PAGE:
Classroom Interpreting

Parents - What does special education law say about educational interpreters?

The Individuals with Disabilities Education Act (IDEA PL 108-446) is the federal law that mandates special education services for qualified individuals with disabilities. In order to qualify for special education, the individual must have a qualifying disability and need specialized instruction. The purpose of special education is to “ensure that all children with disabilities have available to them a free and appropriate public education (FAPE) that emphasizes special education and related services designed to meet their unique needs and prepare them for further education, employment, and independent living” (IDEA Sec.1400 (d). Eligible students receive special education services at no cost to them or their families.

For more information on the IDEA, visit www.ideapractices.org

As this relates to educational interpreters, it must be noted that not every deaf or hard of hearing student who needs communication access accommodation via an educational interpreter will require specialized instruction or special education services. In these cases, a different law, the Rehabilitation Act of 1973, Section 04, covers the interpreting accommodation. This civil rights law is designed to protect individuals from discrimination. A “504 Plan” can outline the accommodations necessary in school for a student with a disability (including deafness) but parents should realize that this law lacks many features of the IDEA such as:

Special Considerations for Deaf or Hard of Hearing Students

The IDEA states that in the development, review and revision of an IEP, the team must consider special factors as follows:

(iv) Consider the communication needs of the child, and in the case of the child who is deaf or hard of hearing, consider the language and communication needs, opportunities for direct communication with peers and professionals in the child’s language and communication mode, academic level, and full range of needs including opportunities for direct instruction in the child’s language and communication mode, and (v) Consider whether the child requires assistive communication devices and services.” IDEA Sec. 1414 (d) (3) (B)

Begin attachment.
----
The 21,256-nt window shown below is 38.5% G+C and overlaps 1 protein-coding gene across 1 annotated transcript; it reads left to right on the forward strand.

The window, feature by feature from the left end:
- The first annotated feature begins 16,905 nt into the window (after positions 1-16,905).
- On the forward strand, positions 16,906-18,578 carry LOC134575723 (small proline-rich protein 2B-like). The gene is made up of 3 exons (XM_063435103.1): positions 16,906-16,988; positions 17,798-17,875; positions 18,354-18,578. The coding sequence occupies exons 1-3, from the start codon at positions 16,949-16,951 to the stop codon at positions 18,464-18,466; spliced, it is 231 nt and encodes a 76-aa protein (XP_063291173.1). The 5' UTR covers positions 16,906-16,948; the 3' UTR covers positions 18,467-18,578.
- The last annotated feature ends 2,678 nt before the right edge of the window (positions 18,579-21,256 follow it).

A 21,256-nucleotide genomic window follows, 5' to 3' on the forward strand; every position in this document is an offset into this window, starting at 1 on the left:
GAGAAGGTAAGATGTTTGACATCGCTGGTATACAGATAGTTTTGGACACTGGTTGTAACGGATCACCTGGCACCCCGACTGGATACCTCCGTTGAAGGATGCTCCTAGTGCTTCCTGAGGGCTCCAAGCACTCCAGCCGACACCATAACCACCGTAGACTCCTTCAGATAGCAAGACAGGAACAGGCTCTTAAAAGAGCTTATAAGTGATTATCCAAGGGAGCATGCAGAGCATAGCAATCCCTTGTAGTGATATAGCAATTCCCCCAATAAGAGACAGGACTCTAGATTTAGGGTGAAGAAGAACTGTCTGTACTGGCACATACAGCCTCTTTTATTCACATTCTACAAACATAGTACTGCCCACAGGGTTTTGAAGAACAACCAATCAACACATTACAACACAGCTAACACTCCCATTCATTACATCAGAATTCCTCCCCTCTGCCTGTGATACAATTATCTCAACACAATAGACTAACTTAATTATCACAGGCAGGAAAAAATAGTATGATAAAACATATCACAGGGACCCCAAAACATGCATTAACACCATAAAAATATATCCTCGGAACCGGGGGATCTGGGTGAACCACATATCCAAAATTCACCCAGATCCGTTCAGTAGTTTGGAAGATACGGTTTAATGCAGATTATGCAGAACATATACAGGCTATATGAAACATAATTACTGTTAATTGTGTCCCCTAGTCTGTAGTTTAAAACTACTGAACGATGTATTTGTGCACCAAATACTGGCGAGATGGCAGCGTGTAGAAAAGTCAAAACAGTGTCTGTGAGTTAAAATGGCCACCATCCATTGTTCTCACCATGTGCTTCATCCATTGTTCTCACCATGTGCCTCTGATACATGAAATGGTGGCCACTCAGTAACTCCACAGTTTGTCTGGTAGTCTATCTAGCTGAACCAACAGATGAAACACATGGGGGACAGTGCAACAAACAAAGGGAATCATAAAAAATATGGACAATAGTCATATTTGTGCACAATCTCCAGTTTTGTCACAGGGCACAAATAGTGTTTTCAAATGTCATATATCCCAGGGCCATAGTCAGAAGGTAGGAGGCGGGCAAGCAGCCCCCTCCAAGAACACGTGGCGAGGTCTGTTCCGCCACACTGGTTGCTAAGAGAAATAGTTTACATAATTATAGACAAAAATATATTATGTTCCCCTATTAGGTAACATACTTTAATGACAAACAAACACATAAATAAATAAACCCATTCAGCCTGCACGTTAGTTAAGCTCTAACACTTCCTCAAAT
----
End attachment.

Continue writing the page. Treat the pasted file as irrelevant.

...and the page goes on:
This language underscores the significance of communication in school, and the unique, individual needs specific to each deaf or hard of hearing student. It’s important to note that the federal statute does not proscribe the language or mode of communication of a child who is deaf or hard of hearing, but acknowledges the need to consider his/her individual communication needs, particularly as they relate to opportunities for direct communication with peers and direct instruction from professionals in whatever mode the child uses to communicate. This is extremely important as parents and IEP teams assign or hire educational interpreter, based on the child’s mode of communication. Specifically:

“Interpreting services, as used with respect to children who are deaf or hard of hearing, includes oral transliteration services, cued language transliteration services, and sign language interpreting services.” IDEA Sec. 300.34 (b) (4)

If the student is an ASL communicator, then the educational interpreter will need to be proficient in American Sign Language. If the student uses Signed Exact English (SEE), then the interpreter must be qualified in SEE. If the child is not a signer but relies on oral communication, it is appropriate to request an oral interpreter. Cued Speech transliterators are appropriate for students using Cued Speech, and so on.

Educational Interpreters as Related Service Providers